Adam Zagoria covers basketball at all levels. He is the author of two books and an award-winning journalist whose articles have appeared in ESPN The Magazine, SLAM, Sheridan Hoops, Sports Illustrated, Basketball Times and in newspapers nationwide.
Does Rhode Island have the best college basketball guards in America?
MONTCLAIR, N.J. — Dan Hurley was speaking to about 40 coaches at the Garden State Basketball Clinic on Friday when he made a bold, but entirely possible statement to those assembled.
“We might have the best guards in the country so we’re constantly trying to find ways to get our guards shots,” Hurley told the coaches.
Does Rhode Island have the best guards in the country entering the 2017-18 season?
They’re certainly in the conversation.
Consider that the Rams have four returning guards — E.C. Matthews, Jared Terrell, Stan Robinson and Jarvis Garrett (the father of twin boys)– who combined for 39.9 points, 11.5 rebounds and 6.7 assists last season when the team won the Atlantic 10 Conference tournament championship and reached the second round of the NCAA Tournament.
“It’s definitely the best positional talent I’ve had,” Hurley told me later. “I think it’s everything. If you don’t have great guard play, or good guard play, you’re in a a lot of trouble. Guards win in college.”
Hurley knows a thing or two about guard play.
He scored more than 1,000 points during his career at Seton Hall, and his older brother, Bobby Hurley, might well be the best point guard in the history of college basketball, having led Duke to back-to-back NCAA championships in the early 1990s.
During his tenure as the head coach at St. Benedict’s Prep in Newark, N.J., Hurley coached some pretty good guards, too, including J.R. Smith of the Cleveland Cavaliers.
On one St. Benedict’s team, Hurley had Myck Kabongo, Scott Machado, Aaron Brown, Mike Poole and Zack Rosen — all of whom went on to play high-level Division 1 basketball.
Hurley joked that before this group at Rhode Island, the best guards he ever had were at St. Benedict’s.
But now this Rams crew has taken the lead.
On the college level, Duke (Trevon Duval, Gary Trent Jr.) and Kentucky (Quade Green, Hamidou Diallo) have their regular crew of Diaper Dandies. Arizona returns Rawle Alkins, Allonzo Trier and Parker Jackson-Cartwright. Kansas has Devonte’ Graham, Malik Newman, LaGerald Vick and Marcus Garrett. St. John’s has Shamorie Ponds, Marcus LoVett and Justin Simon. And Villanova still has Phil Booth,Jalen Brunson and Donte DiVincenzo.
Some of them may be as good as Rhode Island’s guards, but you’d be hard-pressed to argue any of them are significantly better, and more experienced, than Rhode Island’s group which has four senior guards with NCAA Tournament experience.
“I think we’re definitely going to get it down the court a lot faster, going to rely heavily on our guards as a group,” Hurley said. “They’re one of the deepest groups in the country, senior-laden, four of them are seniors.”
Hurley loves what he’s seeing from the 6-foot-5 Matthews (14.9 ppg, 4.3 rpg) and the 6-3 Terrell (12.6 ppg, 2.9 rpg), in particular.
“E.C. and Jared are in great form right now,” he said. “They’re in the best shape they’ve ever been in. They’re in their college prime right now. Jared Terrell, this is probably the lightest he’s been since eighth grade. He’s always been a big strong guard and he knows what time it is now.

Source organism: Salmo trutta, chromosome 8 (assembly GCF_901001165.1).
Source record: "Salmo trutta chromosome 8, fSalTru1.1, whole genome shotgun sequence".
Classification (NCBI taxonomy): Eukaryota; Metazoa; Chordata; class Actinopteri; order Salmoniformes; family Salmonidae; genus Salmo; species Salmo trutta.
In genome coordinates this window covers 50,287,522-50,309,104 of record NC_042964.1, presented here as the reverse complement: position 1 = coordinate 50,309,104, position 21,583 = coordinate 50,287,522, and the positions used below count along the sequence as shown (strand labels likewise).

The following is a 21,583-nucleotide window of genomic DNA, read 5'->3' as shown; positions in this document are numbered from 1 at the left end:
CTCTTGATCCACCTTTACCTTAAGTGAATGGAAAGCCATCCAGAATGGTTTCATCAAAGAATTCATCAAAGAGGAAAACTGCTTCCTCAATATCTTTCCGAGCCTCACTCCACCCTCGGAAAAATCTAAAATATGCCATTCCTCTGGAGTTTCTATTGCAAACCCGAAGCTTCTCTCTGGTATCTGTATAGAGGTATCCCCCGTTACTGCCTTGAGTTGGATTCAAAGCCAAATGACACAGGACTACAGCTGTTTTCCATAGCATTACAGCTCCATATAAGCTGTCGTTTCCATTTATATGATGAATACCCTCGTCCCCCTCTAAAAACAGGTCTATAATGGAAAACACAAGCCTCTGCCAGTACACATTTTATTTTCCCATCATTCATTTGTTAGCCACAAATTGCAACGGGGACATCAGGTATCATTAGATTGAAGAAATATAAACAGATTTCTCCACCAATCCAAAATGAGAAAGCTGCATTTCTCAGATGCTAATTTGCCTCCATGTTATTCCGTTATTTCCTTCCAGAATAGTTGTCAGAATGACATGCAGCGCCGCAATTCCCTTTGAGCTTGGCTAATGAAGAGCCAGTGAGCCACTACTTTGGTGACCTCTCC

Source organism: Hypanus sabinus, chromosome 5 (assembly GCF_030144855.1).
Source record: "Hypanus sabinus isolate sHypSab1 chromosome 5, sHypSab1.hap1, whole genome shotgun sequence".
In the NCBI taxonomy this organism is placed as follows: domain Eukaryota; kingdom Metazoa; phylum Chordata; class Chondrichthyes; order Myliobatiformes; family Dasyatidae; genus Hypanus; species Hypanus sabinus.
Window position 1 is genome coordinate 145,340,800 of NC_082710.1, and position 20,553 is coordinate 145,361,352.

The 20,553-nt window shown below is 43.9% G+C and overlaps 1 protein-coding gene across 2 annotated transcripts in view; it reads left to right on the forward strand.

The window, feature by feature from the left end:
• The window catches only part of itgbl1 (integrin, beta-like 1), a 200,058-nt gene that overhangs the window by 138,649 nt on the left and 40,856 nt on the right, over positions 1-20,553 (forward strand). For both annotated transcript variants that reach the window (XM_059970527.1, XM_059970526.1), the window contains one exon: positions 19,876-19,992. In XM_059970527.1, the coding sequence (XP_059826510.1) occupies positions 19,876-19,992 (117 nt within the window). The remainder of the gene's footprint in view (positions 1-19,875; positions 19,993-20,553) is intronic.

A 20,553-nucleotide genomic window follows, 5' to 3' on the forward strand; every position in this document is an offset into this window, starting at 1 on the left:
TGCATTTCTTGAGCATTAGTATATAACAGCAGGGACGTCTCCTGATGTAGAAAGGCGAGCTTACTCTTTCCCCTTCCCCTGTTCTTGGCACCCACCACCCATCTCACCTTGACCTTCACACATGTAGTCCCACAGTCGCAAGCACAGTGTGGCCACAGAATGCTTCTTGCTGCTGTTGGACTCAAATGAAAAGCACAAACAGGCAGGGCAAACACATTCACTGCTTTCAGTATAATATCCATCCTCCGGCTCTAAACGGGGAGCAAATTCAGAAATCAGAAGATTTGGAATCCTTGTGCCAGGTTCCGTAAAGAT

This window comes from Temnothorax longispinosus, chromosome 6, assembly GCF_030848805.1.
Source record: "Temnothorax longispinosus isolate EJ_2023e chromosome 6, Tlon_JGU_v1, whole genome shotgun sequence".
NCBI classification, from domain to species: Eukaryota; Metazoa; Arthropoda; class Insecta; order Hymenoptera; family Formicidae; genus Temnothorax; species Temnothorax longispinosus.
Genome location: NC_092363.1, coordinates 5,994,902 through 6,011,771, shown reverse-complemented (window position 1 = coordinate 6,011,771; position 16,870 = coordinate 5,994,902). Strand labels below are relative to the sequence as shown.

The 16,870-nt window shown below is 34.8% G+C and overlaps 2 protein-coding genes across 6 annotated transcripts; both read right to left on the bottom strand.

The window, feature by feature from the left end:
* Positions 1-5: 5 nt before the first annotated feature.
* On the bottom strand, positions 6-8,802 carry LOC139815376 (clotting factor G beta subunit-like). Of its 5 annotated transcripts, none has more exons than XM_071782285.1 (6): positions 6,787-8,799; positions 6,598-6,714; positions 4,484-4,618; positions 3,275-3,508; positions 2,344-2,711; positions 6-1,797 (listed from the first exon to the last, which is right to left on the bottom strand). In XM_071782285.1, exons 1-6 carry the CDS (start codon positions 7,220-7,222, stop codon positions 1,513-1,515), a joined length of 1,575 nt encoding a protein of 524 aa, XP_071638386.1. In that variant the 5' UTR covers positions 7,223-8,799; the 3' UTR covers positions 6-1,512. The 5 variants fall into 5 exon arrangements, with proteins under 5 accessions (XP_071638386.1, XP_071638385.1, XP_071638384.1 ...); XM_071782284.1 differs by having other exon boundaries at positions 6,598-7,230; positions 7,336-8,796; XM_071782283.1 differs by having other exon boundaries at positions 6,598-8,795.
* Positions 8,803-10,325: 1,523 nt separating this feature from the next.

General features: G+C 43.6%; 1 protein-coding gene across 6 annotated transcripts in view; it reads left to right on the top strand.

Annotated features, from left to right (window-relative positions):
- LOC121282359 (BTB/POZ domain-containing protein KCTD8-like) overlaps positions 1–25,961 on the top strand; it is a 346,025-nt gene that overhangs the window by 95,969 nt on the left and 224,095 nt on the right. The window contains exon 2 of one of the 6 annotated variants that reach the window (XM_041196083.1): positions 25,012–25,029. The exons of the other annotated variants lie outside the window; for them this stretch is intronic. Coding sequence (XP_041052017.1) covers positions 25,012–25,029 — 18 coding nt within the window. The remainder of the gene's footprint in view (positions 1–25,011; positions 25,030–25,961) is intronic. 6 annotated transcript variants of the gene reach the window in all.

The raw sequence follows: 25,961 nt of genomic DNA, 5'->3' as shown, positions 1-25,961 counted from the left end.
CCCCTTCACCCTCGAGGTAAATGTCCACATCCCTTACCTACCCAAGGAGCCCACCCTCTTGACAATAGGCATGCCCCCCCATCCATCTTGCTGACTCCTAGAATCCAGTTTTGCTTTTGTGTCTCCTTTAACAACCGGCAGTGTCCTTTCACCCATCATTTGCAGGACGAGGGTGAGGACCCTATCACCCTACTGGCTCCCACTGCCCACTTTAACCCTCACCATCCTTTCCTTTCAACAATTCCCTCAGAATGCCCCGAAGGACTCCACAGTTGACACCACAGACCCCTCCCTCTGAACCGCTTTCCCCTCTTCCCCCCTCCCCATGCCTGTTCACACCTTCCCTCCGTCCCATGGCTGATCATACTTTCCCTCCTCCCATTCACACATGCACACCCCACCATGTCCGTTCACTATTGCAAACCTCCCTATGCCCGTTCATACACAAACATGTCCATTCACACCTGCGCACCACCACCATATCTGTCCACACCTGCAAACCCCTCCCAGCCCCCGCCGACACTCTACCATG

“And then E.C. is finally fully recovered physically from the [ACL] injury and now you bring along with that the fifth-year maturity.”
Both guys will get looks from NBA scouts.
“They’re going to be coming through quite a bit,” Hurley said. “Jared had a big-time week at Adidas Nations this summer. E.C. couldn’t go as a precaution but these are draftable guys you’re talking about and they’re going to get their shot, especially if we put ourselves back into that March equation.”
Having tasted the NCAA Tournament for the first time as a coach, Hurley and his group are anxious to get back and taste March Madness yet again.
“All summer it’s been this burning desire,” Hurley said. “Once you experience the NCAA Tournament and winning a game and winning your conference, and everything that comes with that, the excitement, it’s hard to take a step back from that.
“So it drives you every day.”
Rhody’s guards will be tested with this schedule, too. They play Alabama, Providence, Seton Hall, Iona, College of Charleston, Florida Gulf Coast and UNC Asheville.
“Nine of our 11 non-conference opponents are projected to be in the NCAA Tournament, according to the latest bracketology,” Hurley said. “These are all teams that are projected to win their league and go to the NCAA Tournament.”
Remember this when you’re filling out your March Madness bracket, don’t forget about those Rhody guards.
Follow Adam Zagoria on TwitterAnd like ZAGS on Facebook
Adam Zagoria is a New York Times contributor and Basketball Insider who covers basketball at all levels. He is the author of two books and is an award-winning journalist whose articles have appeared in ESPN The Magazine, SLAM, Sheridan Hoops, Sports Illustrated, Basketball Times and in newspapers nationwide.
A veteran Ultimate Frisbee player, he has competed in numerous National and World Championships and, perhaps more importantly, his teams won the Westchester Summer League (WSL) championships in 2011 and 2013.
He lives in Manhattan with his wife and children.